Water treatment at Prineville facility cuts down Apple’s thirsty habits
Apple will be installing a water treatment plant at its data center in Prineville, Oregon, shifting the facility’s evaporative cooling system to recycled water and saving five million gallons of tapwater per year.
The company has agreed to pay for the treatment facility costing millions of dollars, Prineville city officials announced, according to a report in the Oregonian. The plant could potentially expand to serve facilities belonging to other firms moving to the area, which is popular with data centers.
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“They’re doing this simply because we came up with a project that we can benefit from and they can benefit from,” said Prineville Mayor Betty Roppe, according to the Oregonian.
The Apple-funded treatment plant will take water from the city’s sewage system, and clean it up enough for use in the evaporative cooling systems at the data center. The water would otherwise have been used to irrigate golf courses or released into the Crooked River.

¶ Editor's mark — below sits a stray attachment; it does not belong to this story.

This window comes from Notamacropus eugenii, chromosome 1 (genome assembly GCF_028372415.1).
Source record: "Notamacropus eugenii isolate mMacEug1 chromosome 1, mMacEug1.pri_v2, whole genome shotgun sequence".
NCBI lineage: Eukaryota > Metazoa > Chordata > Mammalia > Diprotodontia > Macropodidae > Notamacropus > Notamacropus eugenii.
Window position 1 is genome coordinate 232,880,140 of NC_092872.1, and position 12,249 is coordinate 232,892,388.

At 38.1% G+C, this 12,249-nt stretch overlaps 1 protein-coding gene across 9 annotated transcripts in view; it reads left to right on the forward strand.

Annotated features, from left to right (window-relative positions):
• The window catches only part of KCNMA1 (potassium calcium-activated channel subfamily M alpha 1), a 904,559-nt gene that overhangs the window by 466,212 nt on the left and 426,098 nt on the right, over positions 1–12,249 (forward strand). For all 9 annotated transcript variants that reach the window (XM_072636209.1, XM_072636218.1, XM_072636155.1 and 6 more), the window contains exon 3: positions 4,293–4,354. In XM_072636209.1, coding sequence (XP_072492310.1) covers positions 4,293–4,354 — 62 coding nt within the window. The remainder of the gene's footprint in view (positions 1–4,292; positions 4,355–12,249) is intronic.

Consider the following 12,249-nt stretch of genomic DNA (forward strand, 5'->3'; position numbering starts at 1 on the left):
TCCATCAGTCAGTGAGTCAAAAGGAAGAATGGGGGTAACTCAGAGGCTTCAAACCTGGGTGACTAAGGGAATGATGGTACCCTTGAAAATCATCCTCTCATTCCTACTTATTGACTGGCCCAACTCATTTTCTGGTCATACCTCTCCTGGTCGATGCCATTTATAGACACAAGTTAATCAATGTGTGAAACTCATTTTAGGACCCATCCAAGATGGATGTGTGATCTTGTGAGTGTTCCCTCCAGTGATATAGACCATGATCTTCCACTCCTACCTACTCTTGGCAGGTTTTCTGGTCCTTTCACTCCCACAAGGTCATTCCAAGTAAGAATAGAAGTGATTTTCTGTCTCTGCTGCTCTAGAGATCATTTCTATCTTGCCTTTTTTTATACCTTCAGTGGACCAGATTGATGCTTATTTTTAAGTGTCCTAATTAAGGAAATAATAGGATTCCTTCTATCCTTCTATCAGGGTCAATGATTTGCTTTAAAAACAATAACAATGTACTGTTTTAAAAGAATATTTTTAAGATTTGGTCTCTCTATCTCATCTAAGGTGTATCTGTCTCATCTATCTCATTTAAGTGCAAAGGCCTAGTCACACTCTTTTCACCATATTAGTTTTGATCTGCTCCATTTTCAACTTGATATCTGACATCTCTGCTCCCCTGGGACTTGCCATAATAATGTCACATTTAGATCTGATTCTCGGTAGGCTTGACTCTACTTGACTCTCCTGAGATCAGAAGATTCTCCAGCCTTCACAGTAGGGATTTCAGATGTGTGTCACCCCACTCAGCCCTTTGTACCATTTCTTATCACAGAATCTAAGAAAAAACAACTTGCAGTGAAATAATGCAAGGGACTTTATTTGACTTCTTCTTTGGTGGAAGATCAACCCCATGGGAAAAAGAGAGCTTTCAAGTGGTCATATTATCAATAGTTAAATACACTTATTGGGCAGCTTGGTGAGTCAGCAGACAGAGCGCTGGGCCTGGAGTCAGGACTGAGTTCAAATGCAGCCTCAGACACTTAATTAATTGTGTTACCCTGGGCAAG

Evaporative cooling cools data centers while using less electricity, relying on the cooling effect of water evaporation instead. However, it is a thirsty process.
Last year, Apple used around 27 million gallons of water in Prineville, but this includes the process of building the site. Apple and Prineville have not said how much water the data center would use in normal operation.
Last week, Apple set up a subsidiary, Apple Energy, to get a better wholesale price for any surplus energy produced by any plant that it owns or operates.
Facebook is building its third data center in Prineville, the town where it built its first facility. The Oregonian reports that Facebook’s Prinevill facilities use some 10 million gallons of water per year, most of it drilled form wells on-site.